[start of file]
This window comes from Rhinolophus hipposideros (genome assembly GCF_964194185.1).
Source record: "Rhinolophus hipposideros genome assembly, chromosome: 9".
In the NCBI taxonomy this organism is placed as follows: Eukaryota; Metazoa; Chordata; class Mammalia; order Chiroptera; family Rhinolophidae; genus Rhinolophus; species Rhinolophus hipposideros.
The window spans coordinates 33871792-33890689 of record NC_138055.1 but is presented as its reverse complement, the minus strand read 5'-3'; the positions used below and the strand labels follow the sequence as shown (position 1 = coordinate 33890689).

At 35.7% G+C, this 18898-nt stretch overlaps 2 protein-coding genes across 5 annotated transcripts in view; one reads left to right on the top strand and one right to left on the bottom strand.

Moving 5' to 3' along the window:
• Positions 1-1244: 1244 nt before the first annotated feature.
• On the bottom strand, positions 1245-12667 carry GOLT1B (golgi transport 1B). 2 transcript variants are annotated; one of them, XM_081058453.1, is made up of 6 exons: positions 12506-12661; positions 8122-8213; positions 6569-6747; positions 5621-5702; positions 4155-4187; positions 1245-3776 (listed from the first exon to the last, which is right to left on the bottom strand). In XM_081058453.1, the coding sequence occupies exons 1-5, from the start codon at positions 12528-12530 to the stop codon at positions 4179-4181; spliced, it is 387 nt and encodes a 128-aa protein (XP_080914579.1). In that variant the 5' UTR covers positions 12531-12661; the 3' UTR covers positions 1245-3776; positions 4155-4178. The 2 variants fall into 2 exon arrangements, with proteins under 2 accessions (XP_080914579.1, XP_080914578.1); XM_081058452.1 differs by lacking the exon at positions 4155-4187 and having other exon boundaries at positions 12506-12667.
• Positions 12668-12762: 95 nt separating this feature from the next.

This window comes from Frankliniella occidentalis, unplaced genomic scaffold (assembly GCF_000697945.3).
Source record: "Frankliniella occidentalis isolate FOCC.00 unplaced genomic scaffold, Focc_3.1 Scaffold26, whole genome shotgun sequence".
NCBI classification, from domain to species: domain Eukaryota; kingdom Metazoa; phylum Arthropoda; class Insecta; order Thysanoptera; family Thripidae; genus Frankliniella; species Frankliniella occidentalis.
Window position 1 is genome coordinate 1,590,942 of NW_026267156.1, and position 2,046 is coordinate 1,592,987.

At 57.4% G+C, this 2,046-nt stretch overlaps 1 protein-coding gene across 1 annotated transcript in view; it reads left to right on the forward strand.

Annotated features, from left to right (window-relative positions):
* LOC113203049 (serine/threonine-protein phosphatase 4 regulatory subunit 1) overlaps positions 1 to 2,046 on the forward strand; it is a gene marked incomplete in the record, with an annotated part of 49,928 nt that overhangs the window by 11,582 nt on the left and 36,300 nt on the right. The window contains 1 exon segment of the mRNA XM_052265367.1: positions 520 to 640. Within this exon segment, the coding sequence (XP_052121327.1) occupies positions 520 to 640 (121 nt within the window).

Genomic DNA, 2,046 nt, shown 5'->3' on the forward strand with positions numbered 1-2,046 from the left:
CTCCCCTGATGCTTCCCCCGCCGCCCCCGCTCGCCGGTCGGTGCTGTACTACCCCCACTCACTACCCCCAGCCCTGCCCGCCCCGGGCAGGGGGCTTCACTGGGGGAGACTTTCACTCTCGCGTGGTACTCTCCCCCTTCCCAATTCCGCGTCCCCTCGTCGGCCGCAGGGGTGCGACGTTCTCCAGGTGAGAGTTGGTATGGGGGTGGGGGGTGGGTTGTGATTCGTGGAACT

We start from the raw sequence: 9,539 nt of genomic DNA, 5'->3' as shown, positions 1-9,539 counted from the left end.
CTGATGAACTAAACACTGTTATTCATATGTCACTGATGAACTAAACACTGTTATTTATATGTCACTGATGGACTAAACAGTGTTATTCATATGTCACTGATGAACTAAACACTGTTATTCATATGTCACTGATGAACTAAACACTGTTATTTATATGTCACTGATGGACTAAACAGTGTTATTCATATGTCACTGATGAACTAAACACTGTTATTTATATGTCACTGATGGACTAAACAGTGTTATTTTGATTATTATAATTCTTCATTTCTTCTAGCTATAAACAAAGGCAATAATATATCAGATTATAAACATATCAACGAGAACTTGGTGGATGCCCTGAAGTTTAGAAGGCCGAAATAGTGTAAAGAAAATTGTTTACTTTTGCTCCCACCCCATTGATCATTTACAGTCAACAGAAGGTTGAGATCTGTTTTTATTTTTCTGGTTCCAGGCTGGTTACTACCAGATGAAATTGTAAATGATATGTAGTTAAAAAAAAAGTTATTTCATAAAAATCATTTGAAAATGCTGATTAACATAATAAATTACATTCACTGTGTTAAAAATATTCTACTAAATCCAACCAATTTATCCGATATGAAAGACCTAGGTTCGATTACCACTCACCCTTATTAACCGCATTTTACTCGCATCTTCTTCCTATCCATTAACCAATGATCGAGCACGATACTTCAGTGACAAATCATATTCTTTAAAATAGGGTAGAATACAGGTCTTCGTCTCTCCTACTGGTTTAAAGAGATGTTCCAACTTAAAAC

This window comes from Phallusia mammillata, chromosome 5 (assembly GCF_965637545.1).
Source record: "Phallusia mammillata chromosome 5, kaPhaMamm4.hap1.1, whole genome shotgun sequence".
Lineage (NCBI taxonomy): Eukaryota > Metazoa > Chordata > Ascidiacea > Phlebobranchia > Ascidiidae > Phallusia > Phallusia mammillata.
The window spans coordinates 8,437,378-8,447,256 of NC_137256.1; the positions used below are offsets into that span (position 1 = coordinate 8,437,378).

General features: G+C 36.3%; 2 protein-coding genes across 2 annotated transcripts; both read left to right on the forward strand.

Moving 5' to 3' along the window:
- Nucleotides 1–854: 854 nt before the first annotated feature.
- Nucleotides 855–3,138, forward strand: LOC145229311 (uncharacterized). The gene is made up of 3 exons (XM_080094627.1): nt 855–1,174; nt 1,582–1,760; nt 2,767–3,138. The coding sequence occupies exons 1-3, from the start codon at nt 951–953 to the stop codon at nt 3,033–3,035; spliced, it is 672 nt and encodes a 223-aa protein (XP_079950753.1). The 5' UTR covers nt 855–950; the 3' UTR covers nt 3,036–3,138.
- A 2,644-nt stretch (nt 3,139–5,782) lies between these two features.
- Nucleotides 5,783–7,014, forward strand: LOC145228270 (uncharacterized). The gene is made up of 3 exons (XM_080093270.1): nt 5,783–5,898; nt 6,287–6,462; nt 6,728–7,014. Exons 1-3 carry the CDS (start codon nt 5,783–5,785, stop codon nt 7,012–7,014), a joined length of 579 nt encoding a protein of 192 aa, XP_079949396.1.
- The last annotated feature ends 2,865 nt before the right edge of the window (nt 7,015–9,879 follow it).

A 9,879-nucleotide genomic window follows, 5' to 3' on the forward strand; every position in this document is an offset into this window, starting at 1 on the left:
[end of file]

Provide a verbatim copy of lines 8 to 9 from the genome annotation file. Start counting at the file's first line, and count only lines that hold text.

• On the bottom strand, positions 1245-12667 carry GOLT1B (golgi transport 1B). 2 transcript variants are annotated; one of them, XM_081058453.1, is made up of 6 exons: positions 12506-12661; positions 8122-8213; positions 6569-6747; positions 5621-5702; positions 4155-4187; positions 1245-3776 (listed from the first exon to the last, which is right to left on the bottom strand). In XM_081058453.1, the coding sequence occupies exons 1-5, from the start codon at positions 12528-12530 to the stop codon at positions 4179-4181; spliced, it is 387 nt and encodes a 128-aa protein (XP_080914579.1). In that variant the 5' UTR covers positions 12531-12661; the 3' UTR covers positions 1245-3776; positions 4155-4178. The 2 variants fall into 2 exon arrangements, with proteins under 2 accessions (XP_080914579.1, XP_080914578.1); XM_081058452.1 differs by lacking the exon at positions 4155-4187 and having other exon boundaries at positions 12506-12667.
• Positions 12668-12762: 95 nt separating this feature from the next.